ordered the agency to determine whether Beverly and its subsidiaries are a single entity so that the
subsidiaries can be sanctioned for the actions of the corporation. After setting out guidelines for
determining whether a parent and subsidiary are a single entity, the court held:

[T]hat if the plaintiff and its subsidiaries are considered one entity
under the five-factor test established by the Secretary of Labor, the
subsidiaries would have been adequately represented by the plaintiff
in the hearing. If the subsidiaries were adequately represented at the
hearing, they may be punished by the sanction levied against the
plaintiff.

Id. slip op. at 29. After ruling that the record contains insufficient evidence to make the necessary
determination, the district court ordered the agency to resolve the facts surrounding the relationship
between Beverly and its subsidiaries and to apply the five-factor guidelines. Id. slip op. at 27, 29.

1/
43 Fed. Reg. 49240 (1978), 3 C.F.R. Part 230, reprinted in 42 U.S.C.A. § 2000e note (West
1994).
2/
29 U.S.C.A. § 793 (West 1998).
3/
38 U.S.C.A. § 4212 (West 1994 & Supp. 2000).
USDOL/OALJ REPORTER PAGE 2
MOTIONS

OFCCP, in its motion to this Board, argues that the Board should not remand the case to the
ALJ, but instead should decide the “single entity” issue by applying collateral estoppel. According
to OFCCP, additional proceedings involving discovery and the taking of evidence are neither
necessary nor appropriate because the NLRB has already settled the issue in cases brought against
Beverly and its subsidiaries, and the NLRB's finding that Beverly and its subsidiaries are a single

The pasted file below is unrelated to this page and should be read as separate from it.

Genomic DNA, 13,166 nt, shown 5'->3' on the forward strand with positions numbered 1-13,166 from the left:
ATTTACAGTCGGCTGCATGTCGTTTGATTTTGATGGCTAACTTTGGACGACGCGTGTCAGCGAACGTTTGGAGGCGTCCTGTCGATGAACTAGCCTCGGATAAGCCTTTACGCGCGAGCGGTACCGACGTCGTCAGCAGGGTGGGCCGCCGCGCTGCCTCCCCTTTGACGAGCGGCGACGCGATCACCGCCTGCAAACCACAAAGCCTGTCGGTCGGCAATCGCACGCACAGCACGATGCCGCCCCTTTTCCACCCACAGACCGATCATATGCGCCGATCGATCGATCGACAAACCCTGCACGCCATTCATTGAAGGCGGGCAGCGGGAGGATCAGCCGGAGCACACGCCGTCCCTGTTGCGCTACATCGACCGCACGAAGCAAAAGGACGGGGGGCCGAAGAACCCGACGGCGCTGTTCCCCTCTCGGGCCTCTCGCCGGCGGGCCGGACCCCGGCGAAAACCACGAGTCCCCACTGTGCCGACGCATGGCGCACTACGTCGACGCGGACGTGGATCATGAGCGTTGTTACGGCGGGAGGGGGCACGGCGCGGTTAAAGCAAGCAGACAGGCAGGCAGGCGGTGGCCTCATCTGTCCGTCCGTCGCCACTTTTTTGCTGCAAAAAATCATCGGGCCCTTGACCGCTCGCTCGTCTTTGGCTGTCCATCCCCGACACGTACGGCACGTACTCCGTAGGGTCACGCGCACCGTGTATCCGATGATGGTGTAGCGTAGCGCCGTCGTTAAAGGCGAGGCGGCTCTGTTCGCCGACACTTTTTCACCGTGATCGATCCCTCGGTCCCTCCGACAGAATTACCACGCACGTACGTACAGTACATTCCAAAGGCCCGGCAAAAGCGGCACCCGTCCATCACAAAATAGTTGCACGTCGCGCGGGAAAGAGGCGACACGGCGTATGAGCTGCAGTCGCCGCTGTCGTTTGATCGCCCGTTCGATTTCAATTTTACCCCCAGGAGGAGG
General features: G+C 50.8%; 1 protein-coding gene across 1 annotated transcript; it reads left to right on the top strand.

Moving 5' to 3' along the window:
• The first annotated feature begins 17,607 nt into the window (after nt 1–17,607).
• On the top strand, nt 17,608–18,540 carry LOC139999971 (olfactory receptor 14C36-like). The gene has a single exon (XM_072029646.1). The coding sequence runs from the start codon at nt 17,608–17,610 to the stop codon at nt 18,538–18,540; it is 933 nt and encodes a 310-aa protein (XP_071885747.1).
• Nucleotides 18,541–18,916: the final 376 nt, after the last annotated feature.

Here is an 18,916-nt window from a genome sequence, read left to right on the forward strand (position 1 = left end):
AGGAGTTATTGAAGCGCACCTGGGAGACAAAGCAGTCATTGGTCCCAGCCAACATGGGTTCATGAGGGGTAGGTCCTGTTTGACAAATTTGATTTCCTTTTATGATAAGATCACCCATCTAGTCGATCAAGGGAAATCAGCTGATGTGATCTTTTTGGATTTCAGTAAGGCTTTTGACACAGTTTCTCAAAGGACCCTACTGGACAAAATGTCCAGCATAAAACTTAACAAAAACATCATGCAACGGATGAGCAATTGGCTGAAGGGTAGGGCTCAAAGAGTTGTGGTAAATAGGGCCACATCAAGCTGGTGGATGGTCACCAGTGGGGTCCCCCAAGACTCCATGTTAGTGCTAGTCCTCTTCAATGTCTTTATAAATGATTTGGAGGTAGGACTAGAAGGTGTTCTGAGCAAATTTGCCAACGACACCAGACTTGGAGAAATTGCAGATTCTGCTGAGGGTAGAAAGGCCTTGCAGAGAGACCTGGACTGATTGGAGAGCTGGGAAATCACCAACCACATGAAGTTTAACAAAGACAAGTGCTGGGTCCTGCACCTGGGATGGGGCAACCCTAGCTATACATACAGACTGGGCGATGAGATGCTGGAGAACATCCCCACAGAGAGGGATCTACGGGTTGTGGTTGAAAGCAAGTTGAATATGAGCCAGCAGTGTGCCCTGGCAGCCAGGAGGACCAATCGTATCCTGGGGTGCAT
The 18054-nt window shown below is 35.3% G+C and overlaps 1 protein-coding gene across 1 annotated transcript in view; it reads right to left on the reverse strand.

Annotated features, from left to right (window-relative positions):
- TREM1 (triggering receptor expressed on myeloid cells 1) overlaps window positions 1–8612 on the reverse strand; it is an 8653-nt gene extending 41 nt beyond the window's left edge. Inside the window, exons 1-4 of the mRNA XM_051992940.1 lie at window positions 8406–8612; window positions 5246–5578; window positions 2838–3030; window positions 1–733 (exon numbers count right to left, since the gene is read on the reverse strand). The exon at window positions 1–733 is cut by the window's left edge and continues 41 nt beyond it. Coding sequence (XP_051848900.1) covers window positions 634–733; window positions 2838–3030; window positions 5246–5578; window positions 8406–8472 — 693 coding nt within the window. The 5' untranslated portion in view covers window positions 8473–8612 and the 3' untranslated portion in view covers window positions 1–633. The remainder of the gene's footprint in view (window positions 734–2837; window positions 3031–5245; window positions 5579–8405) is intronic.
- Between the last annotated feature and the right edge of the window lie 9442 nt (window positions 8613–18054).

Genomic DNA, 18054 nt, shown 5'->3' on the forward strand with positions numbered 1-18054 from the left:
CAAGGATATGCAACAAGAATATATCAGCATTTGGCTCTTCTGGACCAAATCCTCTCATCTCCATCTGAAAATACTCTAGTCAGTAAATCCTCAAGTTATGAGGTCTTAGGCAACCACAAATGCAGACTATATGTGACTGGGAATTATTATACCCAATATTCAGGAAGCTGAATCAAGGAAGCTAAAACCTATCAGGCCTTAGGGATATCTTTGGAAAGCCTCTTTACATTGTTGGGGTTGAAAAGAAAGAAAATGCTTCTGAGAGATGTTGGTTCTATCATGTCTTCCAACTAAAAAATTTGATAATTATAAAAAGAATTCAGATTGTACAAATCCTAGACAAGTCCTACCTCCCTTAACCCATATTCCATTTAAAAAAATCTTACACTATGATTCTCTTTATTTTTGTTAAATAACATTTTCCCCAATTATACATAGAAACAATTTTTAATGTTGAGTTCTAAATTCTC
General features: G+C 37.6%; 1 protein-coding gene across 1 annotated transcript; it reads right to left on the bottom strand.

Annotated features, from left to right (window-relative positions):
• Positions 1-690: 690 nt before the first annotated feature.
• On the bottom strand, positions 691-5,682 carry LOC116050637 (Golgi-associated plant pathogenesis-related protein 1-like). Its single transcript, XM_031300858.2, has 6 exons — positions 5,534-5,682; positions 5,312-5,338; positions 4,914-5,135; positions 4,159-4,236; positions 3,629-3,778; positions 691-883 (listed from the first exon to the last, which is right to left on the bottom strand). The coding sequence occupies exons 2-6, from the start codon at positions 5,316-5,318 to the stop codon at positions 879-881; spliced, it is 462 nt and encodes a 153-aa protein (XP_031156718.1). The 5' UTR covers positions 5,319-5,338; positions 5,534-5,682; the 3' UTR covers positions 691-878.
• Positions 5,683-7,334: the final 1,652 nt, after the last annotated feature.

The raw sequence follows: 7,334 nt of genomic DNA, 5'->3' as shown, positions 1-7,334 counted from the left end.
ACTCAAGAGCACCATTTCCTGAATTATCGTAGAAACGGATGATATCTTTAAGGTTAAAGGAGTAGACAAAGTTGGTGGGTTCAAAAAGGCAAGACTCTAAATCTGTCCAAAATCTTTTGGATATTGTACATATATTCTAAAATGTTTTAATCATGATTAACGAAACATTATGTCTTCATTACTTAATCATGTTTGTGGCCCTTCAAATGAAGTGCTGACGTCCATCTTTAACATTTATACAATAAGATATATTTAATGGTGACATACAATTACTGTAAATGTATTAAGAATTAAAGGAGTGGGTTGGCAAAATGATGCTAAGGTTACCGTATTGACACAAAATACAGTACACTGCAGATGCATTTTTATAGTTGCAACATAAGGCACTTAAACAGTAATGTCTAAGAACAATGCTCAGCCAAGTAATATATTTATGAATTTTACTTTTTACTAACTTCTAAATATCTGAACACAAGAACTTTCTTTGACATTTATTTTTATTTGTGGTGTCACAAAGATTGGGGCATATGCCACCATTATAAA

employer should be applied to the present case through the doctrine of collateral estoppel. Without
expressing a view on OFCCP's position, we deny the motion and remand the matter to the ALJ.4/

In the alternative, OFCCP requests that, if the Board remands the unresolved issue to the
ALJ, we instruct the ALJ (1) to permit the parties to brief and argue the appropriateness of applying
the collateral estoppel doctrine to the case, and (2) to restrict Beverly from attempting to relitigate
matters outside the scope of the remanded “single entity” issue. The Board declines to make such
rulings. OFCCP may make all arguments regarding the applicability of collateral estoppel to the ALJ
directly, and should he wish to entertain such arguments, he is free to do so. Furthermore, the nature
and scope of the remand is set out in the district court's Order; thus, more explicit or restrictive
instructions to the ALJ are unnecessary.

Accordingly, we DENY OFCCP's motions and REMAND this case to the ALJ.

SO ORDERED.

PAUL GREENBERG
Chair

E. COOPER BROWN
Member

CYNTHIA L. ATTWOOD
Member

4/
OFCCP also moved for leave to file a brief on the collateral estoppel issue. This motion is
denied. Additionally, OFCCP requests that, if the collateral estoppel brief is accepted, the Board apply
the briefing time frames set out in the expedited hearing regulations. As the Board has denied OFCCP's
motion to accept the brief, this issue is moot.